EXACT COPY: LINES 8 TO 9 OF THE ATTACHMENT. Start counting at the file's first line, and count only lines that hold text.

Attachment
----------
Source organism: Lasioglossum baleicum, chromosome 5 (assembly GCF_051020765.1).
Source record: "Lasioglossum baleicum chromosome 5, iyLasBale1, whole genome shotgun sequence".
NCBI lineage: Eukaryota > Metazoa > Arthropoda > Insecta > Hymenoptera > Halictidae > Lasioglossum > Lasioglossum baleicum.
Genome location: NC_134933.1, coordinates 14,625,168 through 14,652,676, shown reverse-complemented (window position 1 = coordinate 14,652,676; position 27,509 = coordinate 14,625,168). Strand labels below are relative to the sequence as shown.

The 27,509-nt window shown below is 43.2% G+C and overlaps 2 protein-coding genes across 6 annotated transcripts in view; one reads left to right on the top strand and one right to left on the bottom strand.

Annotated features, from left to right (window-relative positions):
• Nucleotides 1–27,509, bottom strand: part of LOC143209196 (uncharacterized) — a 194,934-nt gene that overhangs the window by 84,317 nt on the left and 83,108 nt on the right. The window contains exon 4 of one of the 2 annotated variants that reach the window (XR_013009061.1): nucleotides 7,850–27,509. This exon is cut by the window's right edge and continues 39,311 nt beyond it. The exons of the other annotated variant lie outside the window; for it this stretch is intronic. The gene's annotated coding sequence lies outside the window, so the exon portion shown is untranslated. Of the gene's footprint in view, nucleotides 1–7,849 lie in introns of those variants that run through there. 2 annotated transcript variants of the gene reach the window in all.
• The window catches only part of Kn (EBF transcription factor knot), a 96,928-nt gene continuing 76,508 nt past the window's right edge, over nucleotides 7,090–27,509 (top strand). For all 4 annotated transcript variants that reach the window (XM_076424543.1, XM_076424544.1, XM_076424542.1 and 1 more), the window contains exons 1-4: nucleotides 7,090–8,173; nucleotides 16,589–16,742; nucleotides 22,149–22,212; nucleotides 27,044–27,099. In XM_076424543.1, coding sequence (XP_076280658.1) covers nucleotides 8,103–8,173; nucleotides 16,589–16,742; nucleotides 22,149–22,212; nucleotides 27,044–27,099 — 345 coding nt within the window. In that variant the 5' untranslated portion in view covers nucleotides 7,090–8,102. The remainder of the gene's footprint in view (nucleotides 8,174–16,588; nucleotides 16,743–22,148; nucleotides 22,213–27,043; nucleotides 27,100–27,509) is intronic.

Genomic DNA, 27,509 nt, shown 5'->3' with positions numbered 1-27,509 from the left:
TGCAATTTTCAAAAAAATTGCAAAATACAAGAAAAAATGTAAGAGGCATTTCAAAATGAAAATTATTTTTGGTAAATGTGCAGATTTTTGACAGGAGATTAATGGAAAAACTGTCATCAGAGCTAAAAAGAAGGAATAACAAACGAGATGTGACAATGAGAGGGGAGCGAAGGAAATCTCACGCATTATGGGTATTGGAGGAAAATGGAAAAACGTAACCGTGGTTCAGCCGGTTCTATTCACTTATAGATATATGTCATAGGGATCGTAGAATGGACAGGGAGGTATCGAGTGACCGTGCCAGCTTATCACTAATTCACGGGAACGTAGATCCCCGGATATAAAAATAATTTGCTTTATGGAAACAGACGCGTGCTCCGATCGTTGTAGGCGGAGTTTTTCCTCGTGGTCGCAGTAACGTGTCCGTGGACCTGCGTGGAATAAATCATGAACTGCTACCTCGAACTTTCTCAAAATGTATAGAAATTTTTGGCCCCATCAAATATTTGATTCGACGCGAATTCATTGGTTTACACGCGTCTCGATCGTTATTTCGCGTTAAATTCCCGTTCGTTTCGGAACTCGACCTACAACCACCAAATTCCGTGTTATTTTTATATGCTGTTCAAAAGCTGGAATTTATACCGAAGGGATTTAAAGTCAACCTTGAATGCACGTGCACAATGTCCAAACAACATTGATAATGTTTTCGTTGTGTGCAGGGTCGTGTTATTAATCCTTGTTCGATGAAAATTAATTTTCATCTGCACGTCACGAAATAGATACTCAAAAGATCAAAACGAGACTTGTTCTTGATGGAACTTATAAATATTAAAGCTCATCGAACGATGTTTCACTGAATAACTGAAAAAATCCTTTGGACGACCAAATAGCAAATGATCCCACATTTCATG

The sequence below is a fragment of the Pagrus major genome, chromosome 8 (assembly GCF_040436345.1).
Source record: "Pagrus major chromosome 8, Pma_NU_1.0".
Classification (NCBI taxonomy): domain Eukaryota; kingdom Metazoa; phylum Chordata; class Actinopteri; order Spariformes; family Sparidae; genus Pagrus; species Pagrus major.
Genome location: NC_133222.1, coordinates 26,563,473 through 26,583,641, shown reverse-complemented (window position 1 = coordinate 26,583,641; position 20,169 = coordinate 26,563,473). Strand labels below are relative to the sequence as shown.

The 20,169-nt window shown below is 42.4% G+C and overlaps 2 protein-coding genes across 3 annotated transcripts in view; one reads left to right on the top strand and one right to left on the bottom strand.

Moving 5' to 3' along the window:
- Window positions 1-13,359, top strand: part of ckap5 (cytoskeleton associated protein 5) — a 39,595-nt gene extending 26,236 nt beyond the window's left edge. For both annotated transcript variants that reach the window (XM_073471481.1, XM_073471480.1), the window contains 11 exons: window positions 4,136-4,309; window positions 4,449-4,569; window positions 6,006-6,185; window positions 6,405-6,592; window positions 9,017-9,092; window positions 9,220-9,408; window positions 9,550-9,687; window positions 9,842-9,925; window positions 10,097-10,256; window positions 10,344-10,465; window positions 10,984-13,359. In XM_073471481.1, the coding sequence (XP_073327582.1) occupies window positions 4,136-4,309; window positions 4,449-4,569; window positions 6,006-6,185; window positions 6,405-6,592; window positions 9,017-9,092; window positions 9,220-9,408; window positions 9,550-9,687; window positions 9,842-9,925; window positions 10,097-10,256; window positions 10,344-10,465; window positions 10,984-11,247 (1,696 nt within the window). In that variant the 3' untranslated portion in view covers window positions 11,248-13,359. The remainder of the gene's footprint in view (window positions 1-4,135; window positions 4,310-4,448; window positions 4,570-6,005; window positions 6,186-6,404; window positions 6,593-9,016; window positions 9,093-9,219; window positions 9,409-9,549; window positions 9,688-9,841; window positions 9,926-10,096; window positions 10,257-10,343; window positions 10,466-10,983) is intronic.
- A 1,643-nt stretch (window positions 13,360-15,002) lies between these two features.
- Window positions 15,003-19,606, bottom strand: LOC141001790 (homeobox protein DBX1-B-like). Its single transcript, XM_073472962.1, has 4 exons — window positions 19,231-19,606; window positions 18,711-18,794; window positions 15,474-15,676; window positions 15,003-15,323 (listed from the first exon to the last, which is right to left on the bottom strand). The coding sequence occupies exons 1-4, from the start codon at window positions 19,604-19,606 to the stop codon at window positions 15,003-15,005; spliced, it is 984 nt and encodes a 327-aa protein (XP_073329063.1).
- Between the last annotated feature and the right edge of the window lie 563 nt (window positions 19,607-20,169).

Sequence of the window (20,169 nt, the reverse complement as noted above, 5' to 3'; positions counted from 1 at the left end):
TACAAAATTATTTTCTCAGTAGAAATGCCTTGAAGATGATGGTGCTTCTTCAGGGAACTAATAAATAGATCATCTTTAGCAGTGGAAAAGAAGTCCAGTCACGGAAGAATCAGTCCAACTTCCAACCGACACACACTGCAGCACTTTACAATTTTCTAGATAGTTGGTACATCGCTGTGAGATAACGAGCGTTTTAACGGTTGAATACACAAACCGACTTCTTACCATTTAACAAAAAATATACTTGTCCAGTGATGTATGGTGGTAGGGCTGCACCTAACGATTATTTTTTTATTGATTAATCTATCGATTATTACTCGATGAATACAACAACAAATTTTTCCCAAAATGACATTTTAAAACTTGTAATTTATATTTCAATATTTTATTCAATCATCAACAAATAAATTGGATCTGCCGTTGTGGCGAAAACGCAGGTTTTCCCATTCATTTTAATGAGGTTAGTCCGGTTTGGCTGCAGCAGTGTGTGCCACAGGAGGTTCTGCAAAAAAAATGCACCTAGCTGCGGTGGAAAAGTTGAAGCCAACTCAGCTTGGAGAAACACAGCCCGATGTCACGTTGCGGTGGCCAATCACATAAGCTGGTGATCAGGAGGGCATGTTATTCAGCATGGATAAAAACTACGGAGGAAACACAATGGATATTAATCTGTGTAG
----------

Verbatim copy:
• The window catches only part of Kn (EBF transcription factor knot), a 96,928-nt gene continuing 76,508 nt past the window's right edge, over nucleotides 7,090–27,509 (top strand). For all 4 annotated transcript variants that reach the window (XM_076424543.1, XM_076424544.1, XM_076424542.1 and 1 more), the window contains exons 1-4: nucleotides 7,090–8,173; nucleotides 16,589–16,742; nucleotides 22,149–22,212; nucleotides 27,044–27,099. In XM_076424543.1, coding sequence (XP_076280658.1) covers nucleotides 8,103–8,173; nucleotides 16,589–16,742; nucleotides 22,149–22,212; nucleotides 27,044–27,099 — 345 coding nt within the window. In that variant the 5' untranslated portion in view covers nucleotides 7,090–8,102. The remainder of the gene's footprint in view (nucleotides 8,174–16,588; nucleotides 16,743–22,148; nucleotides 22,213–27,043; nucleotides 27,100–27,509) is intronic.

Genomic DNA, 27,509 nt, shown 5'->3' with positions numbered 1-27,509 from the left: